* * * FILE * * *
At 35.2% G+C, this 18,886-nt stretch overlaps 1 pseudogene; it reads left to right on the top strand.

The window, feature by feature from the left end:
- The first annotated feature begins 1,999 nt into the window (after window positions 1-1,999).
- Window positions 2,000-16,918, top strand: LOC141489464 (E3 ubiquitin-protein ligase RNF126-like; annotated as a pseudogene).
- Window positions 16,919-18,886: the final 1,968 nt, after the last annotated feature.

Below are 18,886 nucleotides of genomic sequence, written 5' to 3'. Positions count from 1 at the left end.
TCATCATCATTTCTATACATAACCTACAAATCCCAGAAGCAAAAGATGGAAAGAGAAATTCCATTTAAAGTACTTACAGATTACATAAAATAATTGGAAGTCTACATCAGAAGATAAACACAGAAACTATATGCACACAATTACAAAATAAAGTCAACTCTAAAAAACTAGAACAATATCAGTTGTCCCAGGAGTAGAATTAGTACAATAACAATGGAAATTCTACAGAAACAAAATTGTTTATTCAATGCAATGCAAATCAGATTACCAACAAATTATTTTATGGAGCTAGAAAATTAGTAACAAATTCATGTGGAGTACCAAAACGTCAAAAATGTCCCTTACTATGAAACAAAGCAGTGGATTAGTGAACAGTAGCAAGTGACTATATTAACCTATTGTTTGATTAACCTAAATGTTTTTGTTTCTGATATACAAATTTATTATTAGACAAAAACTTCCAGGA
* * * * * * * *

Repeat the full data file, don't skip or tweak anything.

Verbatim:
At 35.2% G+C, this 18,886-nt stretch overlaps 1 pseudogene; it reads left to right on the top strand.

The window, feature by feature from the left end:
- The first annotated feature begins 1,999 nt into the window (after window positions 1-1,999).
- Window positions 2,000-16,918, top strand: LOC141489464 (E3 ubiquitin-protein ligase RNF126-like; annotated as a pseudogene).
- Window positions 16,919-18,886: the final 1,968 nt, after the last annotated feature.

Below are 18,886 nucleotides of genomic sequence, written 5' to 3'. Positions count from 1 at the left end.
TCATCATCATTTCTATACATAACCTACAAATCCCAGAAGCAAAAGATGGAAAGAGAAATTCCATTTAAAGTACTTACAGATTACATAAAATAATTGGAAGTCTACATCAGAAGATAAACACAGAAACTATATGCACACAATTACAAAATAAAGTCAACTCTAAAAAACTAGAACAATATCAGTTGTCCCAGGAGTAGAATTAGTACAATAACAATGGAAATTCTACAGAAACAAAATTGTTTATTCAATGCAATGCAAATCAGATTACCAACAAATTATTTTATGGAGCTAGAAAATTAGTAACAAATTCATGTGGAGTACCAAAACGTCAAAAATGTCCCTTACTATGAAACAAAGCAGTGGATTAGTGAACAGTAGCAAGTGACTATATTAACCTATTGTTTGATTAACCTAAATGTTTTTGTTTCTGATATACAAATTTATTATTAGACAAAAACTTCCAGGA